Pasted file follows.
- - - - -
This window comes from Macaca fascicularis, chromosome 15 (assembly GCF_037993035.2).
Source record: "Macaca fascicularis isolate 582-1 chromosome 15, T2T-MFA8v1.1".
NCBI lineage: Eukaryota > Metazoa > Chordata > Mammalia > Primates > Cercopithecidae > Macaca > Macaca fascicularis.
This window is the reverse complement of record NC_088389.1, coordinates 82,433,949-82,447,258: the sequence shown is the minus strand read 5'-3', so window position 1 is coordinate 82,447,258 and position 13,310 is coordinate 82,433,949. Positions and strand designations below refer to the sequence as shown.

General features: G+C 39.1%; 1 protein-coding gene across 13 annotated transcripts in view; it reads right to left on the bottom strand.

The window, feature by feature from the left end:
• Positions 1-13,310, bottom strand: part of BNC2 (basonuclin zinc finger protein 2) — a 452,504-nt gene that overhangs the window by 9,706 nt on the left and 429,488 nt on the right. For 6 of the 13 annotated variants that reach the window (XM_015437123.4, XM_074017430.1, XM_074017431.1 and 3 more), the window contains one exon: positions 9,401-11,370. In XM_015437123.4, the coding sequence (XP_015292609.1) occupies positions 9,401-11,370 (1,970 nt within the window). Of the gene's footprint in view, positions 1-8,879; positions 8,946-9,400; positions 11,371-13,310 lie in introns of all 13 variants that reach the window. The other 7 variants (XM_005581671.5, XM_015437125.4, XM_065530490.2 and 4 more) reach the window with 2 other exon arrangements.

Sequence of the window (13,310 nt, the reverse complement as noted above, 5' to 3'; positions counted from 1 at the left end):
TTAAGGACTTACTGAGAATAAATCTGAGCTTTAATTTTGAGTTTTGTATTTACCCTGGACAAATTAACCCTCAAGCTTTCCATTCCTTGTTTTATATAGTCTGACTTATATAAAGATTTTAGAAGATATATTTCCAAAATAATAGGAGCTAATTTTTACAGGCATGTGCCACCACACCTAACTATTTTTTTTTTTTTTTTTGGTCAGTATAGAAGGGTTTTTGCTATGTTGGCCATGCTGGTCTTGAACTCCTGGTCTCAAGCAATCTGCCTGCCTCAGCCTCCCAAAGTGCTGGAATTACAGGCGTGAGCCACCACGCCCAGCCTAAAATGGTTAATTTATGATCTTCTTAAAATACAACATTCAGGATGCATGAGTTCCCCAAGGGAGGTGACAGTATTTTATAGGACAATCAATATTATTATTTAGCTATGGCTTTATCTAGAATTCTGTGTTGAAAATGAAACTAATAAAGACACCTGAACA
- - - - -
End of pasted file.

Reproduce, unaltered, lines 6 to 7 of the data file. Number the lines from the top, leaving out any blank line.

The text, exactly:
The window, feature by feature from the left end:
• Positions 1-13,310, bottom strand: part of BNC2 (basonuclin zinc finger protein 2) — a 452,504-nt gene that overhangs the window by 9,706 nt on the left and 429,488 nt on the right. For 6 of the 13 annotated variants that reach the window (XM_015437123.4, XM_074017430.1, XM_074017431.1 and 3 more), the window contains one exon: positions 9,401-11,370. In XM_015437123.4, the coding sequence (XP_015292609.1) occupies positions 9,401-11,370 (1,970 nt within the window). Of the gene's footprint in view, positions 1-8,879; positions 8,946-9,400; positions 11,371-13,310 lie in introns of all 13 variants that reach the window. The other 7 variants (XM_005581671.5, XM_015437125.4, XM_065530490.2 and 4 more) reach the window with 2 other exon arrangements.